Hello yashi,

Yasushi Shoji writes:
> From: Dave Thomas <Dave / thomases.com>
> Subject: [ruby-talk:01084] Infinite loop
> Date: 10 Jan 2000 18:30:20 -0600
> 
> > I don't know if this is a bug or expected behavior - I could argue it
> > either way, but..
> 
> it is expected behavior as far as I can tell.  The method Array#=, or
> should I say method Array#[]=(?), takes the reference of a, not a copy
> of a.  you can use Array#dup to create a copy of a to insert to a[1].

perhaps I am wrong but I think the problem for Dave is, that it loops
endless. Please have a look!

In this line, all is ok!

   ruby> a = [1, 2, 3]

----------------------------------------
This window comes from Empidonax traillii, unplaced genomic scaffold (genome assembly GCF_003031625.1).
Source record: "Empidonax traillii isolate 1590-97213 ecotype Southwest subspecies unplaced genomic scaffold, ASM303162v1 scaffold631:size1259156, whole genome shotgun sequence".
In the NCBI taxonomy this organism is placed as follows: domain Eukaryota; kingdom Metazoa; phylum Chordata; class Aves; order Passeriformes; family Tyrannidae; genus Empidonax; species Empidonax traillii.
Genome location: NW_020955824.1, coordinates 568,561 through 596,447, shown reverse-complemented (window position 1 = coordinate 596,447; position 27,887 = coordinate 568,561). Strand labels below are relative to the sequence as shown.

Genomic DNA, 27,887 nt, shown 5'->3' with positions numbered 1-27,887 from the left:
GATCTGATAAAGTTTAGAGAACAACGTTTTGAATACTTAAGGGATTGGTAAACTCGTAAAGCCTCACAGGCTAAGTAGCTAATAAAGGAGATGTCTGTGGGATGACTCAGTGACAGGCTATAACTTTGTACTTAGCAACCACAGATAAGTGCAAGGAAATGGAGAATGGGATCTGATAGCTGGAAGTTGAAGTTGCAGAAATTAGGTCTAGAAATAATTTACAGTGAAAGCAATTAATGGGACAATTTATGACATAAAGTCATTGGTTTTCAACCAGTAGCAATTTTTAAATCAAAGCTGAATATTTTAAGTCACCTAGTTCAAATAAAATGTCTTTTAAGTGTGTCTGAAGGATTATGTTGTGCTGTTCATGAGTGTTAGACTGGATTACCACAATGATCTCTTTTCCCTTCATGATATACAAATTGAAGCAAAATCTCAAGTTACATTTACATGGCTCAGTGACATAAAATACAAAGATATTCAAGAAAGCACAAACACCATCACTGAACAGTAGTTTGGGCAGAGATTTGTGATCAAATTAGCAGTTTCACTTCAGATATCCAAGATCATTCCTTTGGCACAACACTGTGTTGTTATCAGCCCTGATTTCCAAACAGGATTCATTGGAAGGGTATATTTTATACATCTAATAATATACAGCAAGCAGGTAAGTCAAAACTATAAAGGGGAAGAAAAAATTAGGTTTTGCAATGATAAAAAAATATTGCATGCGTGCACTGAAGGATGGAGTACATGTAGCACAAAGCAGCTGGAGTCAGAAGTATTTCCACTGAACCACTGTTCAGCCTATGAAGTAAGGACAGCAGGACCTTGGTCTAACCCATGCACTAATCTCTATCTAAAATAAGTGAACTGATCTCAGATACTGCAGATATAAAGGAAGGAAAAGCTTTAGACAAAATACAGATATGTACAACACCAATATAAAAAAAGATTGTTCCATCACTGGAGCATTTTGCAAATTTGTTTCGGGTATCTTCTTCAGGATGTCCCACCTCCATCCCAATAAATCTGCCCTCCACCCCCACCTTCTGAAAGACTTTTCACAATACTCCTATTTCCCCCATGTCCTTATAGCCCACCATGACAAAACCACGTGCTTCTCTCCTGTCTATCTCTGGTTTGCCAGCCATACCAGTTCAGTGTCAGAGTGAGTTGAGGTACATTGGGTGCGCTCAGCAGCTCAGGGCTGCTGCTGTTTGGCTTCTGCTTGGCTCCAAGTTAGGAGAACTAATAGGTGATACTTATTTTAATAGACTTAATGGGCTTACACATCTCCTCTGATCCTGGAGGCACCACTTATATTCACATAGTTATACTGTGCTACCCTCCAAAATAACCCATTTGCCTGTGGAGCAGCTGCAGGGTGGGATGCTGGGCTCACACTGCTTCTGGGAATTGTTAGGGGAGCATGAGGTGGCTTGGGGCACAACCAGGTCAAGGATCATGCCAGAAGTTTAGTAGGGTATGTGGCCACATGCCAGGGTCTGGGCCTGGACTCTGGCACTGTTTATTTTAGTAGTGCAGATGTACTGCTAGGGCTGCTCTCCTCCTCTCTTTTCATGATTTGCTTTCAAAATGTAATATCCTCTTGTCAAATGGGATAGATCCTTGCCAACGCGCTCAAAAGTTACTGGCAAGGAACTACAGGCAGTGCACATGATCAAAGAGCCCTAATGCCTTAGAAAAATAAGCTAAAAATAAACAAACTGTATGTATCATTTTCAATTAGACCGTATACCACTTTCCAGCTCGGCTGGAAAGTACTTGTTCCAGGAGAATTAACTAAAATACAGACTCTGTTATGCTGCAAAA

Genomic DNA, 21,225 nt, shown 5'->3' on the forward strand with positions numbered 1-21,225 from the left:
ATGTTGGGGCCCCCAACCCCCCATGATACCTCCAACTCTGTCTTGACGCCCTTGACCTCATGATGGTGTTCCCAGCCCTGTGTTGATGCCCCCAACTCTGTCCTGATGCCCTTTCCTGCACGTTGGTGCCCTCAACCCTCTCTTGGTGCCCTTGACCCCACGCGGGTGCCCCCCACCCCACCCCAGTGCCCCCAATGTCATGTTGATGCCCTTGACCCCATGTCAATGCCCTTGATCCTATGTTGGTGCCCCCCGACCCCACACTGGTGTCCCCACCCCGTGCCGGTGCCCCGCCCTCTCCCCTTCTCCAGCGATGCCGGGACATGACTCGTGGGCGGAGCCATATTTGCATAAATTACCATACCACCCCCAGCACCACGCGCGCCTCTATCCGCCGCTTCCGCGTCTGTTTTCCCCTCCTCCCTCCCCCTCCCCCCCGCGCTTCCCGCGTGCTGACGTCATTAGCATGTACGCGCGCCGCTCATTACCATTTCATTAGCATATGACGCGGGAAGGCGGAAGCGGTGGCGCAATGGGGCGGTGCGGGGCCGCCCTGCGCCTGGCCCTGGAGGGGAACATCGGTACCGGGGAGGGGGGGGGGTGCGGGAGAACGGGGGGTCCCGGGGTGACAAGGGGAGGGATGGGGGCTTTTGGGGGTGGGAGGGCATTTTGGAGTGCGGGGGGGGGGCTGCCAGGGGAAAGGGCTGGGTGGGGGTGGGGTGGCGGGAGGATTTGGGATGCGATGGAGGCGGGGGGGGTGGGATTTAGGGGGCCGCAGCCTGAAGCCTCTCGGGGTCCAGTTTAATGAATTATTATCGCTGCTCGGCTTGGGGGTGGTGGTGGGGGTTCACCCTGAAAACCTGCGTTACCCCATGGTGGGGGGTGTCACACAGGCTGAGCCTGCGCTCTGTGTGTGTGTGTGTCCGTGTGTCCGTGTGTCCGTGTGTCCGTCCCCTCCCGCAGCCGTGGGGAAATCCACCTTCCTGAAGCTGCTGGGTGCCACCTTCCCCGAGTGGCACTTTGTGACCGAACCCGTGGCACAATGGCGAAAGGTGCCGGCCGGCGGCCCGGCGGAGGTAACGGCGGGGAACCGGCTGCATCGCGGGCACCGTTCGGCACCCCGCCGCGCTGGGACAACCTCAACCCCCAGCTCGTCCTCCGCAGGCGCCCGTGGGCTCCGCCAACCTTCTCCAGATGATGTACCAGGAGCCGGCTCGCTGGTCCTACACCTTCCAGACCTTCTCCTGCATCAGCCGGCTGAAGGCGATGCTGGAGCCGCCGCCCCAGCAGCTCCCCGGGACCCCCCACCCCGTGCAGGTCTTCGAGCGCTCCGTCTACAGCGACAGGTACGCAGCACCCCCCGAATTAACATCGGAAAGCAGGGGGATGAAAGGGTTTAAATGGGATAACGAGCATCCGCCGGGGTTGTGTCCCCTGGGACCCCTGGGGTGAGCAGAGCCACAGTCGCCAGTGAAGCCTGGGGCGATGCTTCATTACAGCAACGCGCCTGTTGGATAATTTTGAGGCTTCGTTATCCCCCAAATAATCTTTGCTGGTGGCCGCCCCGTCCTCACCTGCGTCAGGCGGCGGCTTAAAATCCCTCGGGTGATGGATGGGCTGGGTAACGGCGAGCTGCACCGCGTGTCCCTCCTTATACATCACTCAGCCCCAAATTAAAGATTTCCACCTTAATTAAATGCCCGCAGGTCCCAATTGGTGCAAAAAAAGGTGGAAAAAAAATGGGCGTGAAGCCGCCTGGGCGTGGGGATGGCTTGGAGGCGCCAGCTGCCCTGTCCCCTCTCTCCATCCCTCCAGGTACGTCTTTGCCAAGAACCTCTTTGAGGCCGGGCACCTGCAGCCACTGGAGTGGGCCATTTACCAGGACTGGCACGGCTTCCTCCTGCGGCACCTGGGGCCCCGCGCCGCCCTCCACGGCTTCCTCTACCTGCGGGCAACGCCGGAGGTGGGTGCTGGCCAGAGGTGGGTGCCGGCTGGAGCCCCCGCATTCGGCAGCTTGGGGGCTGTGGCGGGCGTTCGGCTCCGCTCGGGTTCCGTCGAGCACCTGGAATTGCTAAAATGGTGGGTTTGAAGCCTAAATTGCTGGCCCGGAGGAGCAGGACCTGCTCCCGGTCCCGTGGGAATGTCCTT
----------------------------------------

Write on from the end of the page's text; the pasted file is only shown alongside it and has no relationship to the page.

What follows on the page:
[1, 2, 3]

Here, he introduce the self referencing of the Array. But no big deal:
the interpreter can handle it, and reduce the output properly...

   ruby> a[1] = a
   [1, [...], 3]

But here, the interpreter seems not to be able to handle the
recursion. That is what bother him, I assume!

   ruby> { a => 1 }

This time the problem seems not to be in the output loop but in the
hash function. As you use 'a' as key, the hash of that array has to be
calculated. And the hash will be calculated (I guess, I have not
looked into the sources) with taking *every* element of the array into
account.

Perhaps the hash function of that array, could be able to know that
it is calculating the reference to itself and so does not looping?!?

> 
> $ ruby -e "a=[1,2,3]; a[1]=a.dup; p a"
> [1, [1, 2, 3], 3]
> 
> hope this helps,
> --
>           yashi
> 

\cle

-- 
Clemens Hintze  mailto: c.hintze / gmx.net